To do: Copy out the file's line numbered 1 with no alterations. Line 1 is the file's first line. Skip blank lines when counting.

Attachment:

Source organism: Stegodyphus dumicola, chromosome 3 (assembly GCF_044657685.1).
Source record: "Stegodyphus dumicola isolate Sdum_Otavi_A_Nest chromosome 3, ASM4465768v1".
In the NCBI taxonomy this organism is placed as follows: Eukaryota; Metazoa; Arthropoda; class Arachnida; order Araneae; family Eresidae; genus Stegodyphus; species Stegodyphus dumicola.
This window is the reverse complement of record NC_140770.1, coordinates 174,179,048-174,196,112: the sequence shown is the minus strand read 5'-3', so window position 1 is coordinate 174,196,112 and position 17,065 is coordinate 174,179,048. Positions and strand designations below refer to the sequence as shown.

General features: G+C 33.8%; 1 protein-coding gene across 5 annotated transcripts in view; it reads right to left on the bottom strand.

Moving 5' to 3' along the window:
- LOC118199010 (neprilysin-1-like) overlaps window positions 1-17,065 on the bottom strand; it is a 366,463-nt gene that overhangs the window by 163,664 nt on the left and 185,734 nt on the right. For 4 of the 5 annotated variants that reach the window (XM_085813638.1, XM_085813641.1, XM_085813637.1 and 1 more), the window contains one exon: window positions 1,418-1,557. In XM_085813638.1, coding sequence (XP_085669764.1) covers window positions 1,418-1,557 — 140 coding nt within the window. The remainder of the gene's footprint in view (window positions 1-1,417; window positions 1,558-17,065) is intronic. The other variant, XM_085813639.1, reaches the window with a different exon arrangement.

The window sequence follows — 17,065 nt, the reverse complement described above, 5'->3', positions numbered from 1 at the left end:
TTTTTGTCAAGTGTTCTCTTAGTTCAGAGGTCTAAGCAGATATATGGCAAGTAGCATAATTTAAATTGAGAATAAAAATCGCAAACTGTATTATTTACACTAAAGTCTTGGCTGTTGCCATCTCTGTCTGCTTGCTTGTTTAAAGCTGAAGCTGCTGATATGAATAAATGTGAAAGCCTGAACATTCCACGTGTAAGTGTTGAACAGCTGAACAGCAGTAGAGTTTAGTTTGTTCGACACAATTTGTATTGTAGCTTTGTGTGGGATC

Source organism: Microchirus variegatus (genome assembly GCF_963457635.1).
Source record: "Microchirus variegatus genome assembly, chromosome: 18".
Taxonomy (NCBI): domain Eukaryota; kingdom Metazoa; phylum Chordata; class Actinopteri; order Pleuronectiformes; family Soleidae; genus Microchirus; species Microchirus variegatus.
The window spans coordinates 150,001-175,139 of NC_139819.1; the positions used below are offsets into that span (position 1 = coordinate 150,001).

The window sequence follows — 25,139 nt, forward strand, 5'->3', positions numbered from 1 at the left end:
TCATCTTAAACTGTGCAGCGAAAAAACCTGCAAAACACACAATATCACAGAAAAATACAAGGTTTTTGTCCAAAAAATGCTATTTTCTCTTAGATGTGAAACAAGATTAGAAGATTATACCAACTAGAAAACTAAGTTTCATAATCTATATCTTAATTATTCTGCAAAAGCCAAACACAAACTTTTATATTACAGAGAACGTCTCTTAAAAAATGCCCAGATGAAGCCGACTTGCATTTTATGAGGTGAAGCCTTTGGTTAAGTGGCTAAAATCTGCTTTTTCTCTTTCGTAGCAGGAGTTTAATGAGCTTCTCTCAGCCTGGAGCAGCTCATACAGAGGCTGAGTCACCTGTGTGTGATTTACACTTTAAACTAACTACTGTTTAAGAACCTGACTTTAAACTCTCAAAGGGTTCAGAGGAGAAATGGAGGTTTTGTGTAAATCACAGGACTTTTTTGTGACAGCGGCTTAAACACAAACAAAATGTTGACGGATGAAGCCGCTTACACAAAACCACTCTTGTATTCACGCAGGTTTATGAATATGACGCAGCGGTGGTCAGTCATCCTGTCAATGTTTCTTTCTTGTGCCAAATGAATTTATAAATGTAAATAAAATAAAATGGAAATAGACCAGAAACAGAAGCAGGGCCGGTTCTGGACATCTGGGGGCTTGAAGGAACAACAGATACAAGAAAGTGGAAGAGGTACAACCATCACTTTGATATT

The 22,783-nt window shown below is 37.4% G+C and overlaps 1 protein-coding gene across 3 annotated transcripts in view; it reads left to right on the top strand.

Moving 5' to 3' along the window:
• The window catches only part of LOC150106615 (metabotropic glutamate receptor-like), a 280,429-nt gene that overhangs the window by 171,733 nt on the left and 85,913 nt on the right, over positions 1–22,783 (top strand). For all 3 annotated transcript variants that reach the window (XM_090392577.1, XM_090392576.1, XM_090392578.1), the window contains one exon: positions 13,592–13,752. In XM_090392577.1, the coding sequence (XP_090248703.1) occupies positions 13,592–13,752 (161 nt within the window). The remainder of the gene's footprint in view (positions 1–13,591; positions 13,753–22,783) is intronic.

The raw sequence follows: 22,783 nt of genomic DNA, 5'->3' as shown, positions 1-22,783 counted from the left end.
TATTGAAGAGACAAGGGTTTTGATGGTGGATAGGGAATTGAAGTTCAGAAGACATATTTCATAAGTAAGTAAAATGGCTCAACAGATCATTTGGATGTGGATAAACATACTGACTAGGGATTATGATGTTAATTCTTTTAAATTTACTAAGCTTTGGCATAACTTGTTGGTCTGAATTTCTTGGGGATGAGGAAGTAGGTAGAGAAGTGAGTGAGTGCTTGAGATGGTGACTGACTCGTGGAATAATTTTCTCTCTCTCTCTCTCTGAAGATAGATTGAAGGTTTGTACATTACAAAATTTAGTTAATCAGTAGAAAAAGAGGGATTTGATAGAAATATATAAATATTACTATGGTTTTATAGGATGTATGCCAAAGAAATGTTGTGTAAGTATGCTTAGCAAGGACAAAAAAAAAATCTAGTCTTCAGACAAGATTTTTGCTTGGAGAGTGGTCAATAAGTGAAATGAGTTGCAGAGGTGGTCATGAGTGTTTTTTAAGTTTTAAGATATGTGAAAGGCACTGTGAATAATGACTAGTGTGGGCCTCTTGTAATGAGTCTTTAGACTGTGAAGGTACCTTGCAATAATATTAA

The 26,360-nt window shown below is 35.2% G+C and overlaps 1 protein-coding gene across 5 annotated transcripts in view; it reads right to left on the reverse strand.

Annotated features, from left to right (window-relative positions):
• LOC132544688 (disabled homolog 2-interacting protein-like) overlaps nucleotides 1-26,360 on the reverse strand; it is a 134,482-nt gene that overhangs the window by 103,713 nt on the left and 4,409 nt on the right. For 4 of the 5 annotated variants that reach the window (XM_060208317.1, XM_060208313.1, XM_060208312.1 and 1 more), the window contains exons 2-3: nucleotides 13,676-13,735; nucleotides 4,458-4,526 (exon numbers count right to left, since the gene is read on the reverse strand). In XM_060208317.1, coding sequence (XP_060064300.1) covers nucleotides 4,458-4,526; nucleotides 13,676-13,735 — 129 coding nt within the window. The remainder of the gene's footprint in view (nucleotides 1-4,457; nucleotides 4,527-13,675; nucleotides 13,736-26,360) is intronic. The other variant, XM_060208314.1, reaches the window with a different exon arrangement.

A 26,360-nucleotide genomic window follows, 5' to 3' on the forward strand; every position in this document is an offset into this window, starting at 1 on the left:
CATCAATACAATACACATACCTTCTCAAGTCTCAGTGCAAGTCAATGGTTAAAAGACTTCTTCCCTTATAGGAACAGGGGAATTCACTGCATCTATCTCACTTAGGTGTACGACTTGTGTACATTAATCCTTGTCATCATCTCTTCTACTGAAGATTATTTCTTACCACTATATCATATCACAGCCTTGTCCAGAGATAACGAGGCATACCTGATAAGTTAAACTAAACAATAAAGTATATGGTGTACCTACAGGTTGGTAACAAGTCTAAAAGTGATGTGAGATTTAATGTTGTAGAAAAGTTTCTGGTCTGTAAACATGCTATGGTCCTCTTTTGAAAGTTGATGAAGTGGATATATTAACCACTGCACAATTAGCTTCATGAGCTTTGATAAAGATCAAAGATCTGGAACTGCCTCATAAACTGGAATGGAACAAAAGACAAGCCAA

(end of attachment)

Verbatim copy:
Source organism: Stegodyphus dumicola, chromosome 3 (assembly GCF_044657685.1).